Feral-horse impacts on corroboree frog habitat in the Australian Alps

C. N. Foster, B. C. Scheele*

*Corresponding author for this work

    Research output: Contribution to journalArticlepeer-review

    9 Citations (Scopus)


    Context: Introduced herbivores can have a substantial impact on native plants and animals, particularly in ecosystems that do not share a recent evolutionary history with similar herbivore species. The feral horse, Equus caballus, has a widespread but patchy distribution in Australia, with large populations present in national parks in the Australian Alps. There are few peer-reviewed studies of the impacts of feral horses on ecosystems in this region. However, impacts could be substantial, particularly in wetland and riparian environments that are focal points for horse activity and sensitive to trampling and physical disturbance. Aims: In the present study, we used replicated horse exclosures to investigate the effects of feral horses on breeding habitat of the critically endangered northern corroboree frog, Pseudophryne pengilleyi, in the Australian Alps. Methods: Pseudophryne pengilleyi constructs nests and lays eggs in dense litter surrounding small, seasonally flooded wetland pools. In 2010, we sampled the litter depth adjacent to pools at eight long-term P. pengilleyi monitoring sites. In 2011, horse exclosures were established at each of the eight sites, such that less than half of the wetland area was inside the exclosure. In 2015, we measured litter depth surrounding pools inside and outside the exclosures, as well as at three additional sites where feral horses were absent. Key results: We found that the pool-edge litter was 1.9 times deeper in areas without horses (inside horse-exclosure plots and horse-free sites) than in areas accessible to horses (unfenced areas in horse-occupied sites). Conclusions: Our study has presented experimental evidence that horse grazing and trampling reduce breeding-habitat quality for P. pengilleyi, which could result in reduced reproduction success. Implications: Ensuring the persistence of high-quality habitat is crucial for the conservation of P. pengilleyi, particularly given the severity of the decline of this species associated with chytrid fungus. Our results have provided direct evidence of a negative feral-horse impact on the habitat of a threatened animal species in the Australian Alps.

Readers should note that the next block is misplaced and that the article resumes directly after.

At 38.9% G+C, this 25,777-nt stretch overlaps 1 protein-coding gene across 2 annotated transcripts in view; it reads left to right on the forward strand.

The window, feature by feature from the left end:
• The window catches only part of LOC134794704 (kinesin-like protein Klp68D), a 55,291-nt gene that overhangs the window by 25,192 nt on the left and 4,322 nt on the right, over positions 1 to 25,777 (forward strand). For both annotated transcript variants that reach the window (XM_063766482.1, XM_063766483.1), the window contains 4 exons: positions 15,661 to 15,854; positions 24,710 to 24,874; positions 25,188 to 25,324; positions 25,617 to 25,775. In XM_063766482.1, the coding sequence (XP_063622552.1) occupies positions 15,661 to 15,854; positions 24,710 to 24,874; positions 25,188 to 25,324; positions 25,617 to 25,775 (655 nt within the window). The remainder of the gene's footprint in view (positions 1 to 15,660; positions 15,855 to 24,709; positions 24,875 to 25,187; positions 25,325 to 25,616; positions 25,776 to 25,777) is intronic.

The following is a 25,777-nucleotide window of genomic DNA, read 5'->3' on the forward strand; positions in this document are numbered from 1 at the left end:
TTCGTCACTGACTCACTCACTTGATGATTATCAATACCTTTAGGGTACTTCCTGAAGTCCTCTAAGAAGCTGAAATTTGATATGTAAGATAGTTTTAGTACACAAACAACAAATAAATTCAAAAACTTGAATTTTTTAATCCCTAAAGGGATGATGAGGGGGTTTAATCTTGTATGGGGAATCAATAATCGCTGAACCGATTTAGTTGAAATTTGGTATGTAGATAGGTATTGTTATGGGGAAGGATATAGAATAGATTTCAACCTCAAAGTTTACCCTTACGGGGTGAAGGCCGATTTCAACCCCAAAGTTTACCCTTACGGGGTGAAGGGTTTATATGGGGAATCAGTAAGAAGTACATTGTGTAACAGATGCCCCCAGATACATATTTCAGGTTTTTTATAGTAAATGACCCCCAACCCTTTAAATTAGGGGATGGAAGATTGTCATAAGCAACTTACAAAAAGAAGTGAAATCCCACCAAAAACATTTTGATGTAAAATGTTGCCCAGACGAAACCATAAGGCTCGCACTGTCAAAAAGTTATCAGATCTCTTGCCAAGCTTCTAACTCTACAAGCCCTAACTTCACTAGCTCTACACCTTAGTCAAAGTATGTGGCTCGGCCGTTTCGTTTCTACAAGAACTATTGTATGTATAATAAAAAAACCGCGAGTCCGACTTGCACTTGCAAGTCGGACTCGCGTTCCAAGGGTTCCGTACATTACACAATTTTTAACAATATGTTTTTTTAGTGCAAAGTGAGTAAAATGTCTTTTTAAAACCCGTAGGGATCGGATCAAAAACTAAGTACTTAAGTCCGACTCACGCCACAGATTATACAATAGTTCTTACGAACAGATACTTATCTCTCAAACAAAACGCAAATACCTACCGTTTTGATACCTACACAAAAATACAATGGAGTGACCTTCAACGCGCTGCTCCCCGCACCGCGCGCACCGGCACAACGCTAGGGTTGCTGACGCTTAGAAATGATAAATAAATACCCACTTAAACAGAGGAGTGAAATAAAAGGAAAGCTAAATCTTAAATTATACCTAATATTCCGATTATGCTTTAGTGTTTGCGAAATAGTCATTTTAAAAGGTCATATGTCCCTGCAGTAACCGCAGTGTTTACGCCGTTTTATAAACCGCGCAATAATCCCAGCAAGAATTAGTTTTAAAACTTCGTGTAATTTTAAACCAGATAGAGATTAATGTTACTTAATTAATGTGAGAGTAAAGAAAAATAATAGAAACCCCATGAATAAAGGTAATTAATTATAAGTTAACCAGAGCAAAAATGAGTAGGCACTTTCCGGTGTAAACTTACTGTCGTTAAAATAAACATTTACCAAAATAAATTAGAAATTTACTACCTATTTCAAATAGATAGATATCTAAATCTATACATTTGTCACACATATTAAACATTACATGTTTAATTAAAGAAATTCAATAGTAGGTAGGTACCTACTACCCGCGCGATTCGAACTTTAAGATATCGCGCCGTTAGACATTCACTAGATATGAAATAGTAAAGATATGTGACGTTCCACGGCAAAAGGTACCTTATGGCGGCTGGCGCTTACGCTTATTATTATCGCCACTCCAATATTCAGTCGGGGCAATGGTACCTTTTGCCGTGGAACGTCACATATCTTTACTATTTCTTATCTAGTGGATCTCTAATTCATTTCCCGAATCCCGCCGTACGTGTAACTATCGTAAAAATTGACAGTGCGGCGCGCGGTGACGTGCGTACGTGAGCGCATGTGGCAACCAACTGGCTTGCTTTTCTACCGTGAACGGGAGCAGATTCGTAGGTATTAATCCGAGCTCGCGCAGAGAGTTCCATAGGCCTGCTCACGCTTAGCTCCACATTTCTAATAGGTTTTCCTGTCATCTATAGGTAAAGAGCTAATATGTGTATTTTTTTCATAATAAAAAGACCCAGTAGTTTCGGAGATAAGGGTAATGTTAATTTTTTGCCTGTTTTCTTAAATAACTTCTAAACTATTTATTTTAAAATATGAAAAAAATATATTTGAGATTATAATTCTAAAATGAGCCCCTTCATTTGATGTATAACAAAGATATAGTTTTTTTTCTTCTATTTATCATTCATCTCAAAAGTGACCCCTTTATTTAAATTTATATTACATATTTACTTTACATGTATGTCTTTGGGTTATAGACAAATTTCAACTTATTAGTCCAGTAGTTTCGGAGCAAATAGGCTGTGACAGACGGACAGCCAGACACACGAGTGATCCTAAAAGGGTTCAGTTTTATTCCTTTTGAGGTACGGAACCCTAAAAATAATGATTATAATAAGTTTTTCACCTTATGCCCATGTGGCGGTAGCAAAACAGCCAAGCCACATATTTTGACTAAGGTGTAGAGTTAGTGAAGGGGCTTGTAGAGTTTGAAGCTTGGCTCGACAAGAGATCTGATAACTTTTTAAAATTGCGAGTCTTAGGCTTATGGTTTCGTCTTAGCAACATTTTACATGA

Original languageEnglish
    Pages (from-to)184-190
    Number of pages7
    JournalWildlife Research
    Issue number2
    Publication statusPublished - 2019


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